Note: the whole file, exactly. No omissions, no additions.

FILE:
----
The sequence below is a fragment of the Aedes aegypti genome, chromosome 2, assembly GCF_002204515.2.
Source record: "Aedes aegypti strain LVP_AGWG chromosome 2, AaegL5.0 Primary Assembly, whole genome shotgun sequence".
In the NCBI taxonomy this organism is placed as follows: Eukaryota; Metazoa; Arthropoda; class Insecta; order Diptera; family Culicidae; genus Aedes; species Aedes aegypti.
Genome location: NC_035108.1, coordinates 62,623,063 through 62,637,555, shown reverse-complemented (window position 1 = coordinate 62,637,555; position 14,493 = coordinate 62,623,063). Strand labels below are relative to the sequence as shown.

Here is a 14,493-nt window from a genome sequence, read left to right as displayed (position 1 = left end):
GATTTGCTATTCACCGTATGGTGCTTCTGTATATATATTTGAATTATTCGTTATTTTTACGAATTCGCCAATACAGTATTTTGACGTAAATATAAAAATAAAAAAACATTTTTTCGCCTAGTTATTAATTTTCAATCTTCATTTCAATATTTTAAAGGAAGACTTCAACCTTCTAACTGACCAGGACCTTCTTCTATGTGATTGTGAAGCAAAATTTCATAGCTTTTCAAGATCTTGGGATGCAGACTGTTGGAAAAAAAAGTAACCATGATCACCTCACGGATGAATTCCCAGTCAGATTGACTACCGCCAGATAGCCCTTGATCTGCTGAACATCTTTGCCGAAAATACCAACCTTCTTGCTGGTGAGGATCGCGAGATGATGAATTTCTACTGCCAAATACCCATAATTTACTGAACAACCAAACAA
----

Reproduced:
The sequence below is a fragment of the Aedes aegypti genome, chromosome 2, assembly GCF_002204515.2.
Source record: "Aedes aegypti strain LVP_AGWG chromosome 2, AaegL5.0 Primary Assembly, whole genome shotgun sequence".
In the NCBI taxonomy this organism is placed as follows: Eukaryota; Metazoa; Arthropoda; class Insecta; order Diptera; family Culicidae; genus Aedes; species Aedes aegypti.
Genome location: NC_035108.1, coordinates 62,623,063 through 62,637,555, shown reverse-complemented (window position 1 = coordinate 62,637,555; position 14,493 = coordinate 62,623,063). Strand labels below are relative to the sequence as shown.

Here is a 14,493-nt window from a genome sequence, read left to right as displayed (position 1 = left end):
GATTTGCTATTCACCGTATGGTGCTTCTGTATATATATTTGAATTATTCGTTATTTTTACGAATTCGCCAATACAGTATTTTGACGTAAATATAAAAATAAAAAAACATTTTTTCGCCTAGTTATTAATTTTCAATCTTCATTTCAATATTTTAAAGGAAGACTTCAACCTTCTAACTGACCAGGACCTTCTTCTATGTGATTGTGAAGCAAAATTTCATAGCTTTTCAAGATCTTGGGATGCAGACTGTTGGAAAAAAAAGTAACCATGATCACCTCACGGATGAATTCCCAGTCAGATTGACTACCGCCAGATAGCCCTTGATCTGCTGAACATCTTTGCCGAAAATACCAACCTTCTTGCTGGTGAGGATCGCGAGATGATGAATTTCTACTGCCAAATACCCATAATTTACTGAACAACCAAACAA